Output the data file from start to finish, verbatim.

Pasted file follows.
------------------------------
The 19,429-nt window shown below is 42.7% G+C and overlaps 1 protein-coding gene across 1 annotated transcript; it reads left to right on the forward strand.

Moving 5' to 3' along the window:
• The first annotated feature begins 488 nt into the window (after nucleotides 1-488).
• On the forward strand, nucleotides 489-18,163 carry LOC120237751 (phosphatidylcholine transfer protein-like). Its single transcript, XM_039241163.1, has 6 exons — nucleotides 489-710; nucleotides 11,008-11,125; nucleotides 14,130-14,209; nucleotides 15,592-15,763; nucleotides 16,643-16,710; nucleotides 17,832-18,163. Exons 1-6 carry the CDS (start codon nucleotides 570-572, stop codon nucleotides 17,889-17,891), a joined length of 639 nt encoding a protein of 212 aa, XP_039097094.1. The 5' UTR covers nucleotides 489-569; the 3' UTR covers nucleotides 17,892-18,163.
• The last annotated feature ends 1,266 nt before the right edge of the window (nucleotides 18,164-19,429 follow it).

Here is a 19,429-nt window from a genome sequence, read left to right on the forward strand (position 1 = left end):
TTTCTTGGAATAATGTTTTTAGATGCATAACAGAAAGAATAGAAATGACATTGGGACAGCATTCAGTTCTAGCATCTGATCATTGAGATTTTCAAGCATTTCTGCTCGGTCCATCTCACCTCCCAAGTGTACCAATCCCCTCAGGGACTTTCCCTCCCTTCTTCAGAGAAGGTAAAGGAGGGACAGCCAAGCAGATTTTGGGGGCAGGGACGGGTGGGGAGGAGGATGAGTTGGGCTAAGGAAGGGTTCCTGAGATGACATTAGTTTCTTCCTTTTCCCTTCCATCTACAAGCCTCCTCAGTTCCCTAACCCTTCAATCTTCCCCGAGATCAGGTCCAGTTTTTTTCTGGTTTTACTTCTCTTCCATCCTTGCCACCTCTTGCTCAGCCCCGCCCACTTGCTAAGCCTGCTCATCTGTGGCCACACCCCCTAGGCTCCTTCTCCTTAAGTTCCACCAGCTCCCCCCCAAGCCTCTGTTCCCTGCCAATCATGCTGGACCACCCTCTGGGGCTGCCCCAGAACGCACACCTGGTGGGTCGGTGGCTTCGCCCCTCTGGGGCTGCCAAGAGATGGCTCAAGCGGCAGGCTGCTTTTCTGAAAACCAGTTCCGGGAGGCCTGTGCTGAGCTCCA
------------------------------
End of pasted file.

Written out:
The 19,429-nt window shown below is 42.7% G+C and overlaps 1 protein-coding gene across 1 annotated transcript; it reads left to right on the forward strand.

Moving 5' to 3' along the window:
• The first annotated feature begins 488 nt into the window (after nucleotides 1-488).
• On the forward strand, nucleotides 489-18,163 carry LOC120237751 (phosphatidylcholine transfer protein-like). Its single transcript, XM_039241163.1, has 6 exons — nucleotides 489-710; nucleotides 11,008-11,125; nucleotides 14,130-14,209; nucleotides 15,592-15,763; nucleotides 16,643-16,710; nucleotides 17,832-18,163. Exons 1-6 carry the CDS (start codon nucleotides 570-572, stop codon nucleotides 17,889-17,891), a joined length of 639 nt encoding a protein of 212 aa, XP_039097094.1. The 5' UTR covers nucleotides 489-569; the 3' UTR covers nucleotides 17,892-18,163.
• The last annotated feature ends 1,266 nt before the right edge of the window (nucleotides 18,164-19,429 follow it).

Here is a 19,429-nt window from a genome sequence, read left to right on the forward strand (position 1 = left end):
TTTCTTGGAATAATGTTTTTAGATGCATAACAGAAAGAATAGAAATGACATTGGGACAGCATTCAGTTCTAGCATCTGATCATTGAGATTTTCAAGCATTTCTGCTCGGTCCATCTCACCTCCCAAGTGTACCAATCCCCTCAGGGACTTTCCCTCCCTTCTTCAGAGAAGGTAAAGGAGGGACAGCCAAGCAGATTTTGGGGGCAGGGACGGGTGGGGAGGAGGATGAGTTGGGCTAAGGAAGGGTTCCTGAGATGACATTAGTTTCTTCCTTTTCCCTTCCATCTACAAGCCTCCTCAGTTCCCTAACCCTTCAATCTTCCCCGAGATCAGGTCCAGTTTTTTTCTGGTTTTACTTCTCTTCCATCCTTGCCACCTCTTGCTCAGCCCCGCCCACTTGCTAAGCCTGCTCATCTGTGGCCACACCCCCTAGGCTCCTTCTCCTTAAGTTCCACCAGCTCCCCCCCAAGCCTCTGTTCCCTGCCAATCATGCTGGACCACCCTCTGGGGCTGCCCCAGAACGCACACCTGGTGGGTCGGTGGCTTCGCCCCTCTGGGGCTGCCAAGAGATGGCTCAAGCGGCAGGCTGCTTTTCTGAAAACCAGTTCCGGGAGGCCTGTGCTGAGCTCCA